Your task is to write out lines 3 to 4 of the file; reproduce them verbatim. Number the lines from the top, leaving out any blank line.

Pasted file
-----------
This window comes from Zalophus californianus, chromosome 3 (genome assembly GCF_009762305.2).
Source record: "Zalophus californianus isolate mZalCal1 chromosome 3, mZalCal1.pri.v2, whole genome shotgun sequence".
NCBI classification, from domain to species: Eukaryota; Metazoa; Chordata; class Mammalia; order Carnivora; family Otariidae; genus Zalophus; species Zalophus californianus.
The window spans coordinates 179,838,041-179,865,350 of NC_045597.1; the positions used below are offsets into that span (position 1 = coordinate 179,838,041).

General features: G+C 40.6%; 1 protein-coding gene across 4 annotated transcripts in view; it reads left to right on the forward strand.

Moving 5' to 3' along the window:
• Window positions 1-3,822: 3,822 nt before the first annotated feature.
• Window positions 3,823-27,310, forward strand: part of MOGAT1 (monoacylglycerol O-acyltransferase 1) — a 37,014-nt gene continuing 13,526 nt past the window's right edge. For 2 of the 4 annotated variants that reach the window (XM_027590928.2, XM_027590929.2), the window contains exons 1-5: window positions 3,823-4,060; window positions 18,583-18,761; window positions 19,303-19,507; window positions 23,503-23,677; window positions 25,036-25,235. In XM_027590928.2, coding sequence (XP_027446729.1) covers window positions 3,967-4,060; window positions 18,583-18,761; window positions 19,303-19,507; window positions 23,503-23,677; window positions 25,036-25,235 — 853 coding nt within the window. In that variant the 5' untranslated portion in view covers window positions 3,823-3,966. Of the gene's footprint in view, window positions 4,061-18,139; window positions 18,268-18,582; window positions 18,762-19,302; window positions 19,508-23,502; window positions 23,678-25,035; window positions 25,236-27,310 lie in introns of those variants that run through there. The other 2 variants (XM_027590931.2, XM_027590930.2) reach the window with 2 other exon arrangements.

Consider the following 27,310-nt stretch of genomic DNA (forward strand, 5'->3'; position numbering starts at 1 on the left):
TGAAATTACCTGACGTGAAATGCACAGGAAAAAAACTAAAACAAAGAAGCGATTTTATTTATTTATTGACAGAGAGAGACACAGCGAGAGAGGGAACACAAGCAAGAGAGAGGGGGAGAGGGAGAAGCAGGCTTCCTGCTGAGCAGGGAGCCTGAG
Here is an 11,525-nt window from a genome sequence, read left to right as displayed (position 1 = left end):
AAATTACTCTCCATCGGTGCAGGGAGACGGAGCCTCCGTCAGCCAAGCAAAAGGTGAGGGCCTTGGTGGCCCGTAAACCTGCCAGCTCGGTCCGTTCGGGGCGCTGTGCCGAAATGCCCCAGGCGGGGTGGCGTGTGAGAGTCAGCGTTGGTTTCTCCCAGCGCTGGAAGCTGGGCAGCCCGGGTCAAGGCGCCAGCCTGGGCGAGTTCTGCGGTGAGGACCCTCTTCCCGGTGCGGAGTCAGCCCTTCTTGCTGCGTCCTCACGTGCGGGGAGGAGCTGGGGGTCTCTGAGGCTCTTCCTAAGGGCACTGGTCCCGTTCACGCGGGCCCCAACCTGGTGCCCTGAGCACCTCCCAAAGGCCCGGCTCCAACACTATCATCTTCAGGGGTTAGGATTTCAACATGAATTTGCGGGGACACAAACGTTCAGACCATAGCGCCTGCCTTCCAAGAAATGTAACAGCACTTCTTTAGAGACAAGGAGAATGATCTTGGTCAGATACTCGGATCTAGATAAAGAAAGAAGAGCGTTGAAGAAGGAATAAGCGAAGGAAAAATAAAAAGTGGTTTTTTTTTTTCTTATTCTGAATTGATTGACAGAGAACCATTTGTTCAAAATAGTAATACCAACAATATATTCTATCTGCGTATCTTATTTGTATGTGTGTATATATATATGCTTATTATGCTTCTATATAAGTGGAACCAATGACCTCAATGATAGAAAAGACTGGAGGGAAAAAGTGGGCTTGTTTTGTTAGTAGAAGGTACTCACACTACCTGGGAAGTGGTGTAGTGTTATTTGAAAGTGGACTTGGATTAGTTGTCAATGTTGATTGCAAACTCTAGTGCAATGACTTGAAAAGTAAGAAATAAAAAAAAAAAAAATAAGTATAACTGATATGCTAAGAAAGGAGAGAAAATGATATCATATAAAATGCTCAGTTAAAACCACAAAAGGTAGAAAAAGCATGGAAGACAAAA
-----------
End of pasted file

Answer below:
NCBI classification, from domain to species: Eukaryota; Metazoa; Chordata; class Mammalia; order Carnivora; family Otariidae; genus Zalophus; species Zalophus californianus.
The window spans coordinates 179,838,041-179,865,350 of NC_045597.1; the positions used below are offsets into that span (position 1 = coordinate 179,838,041).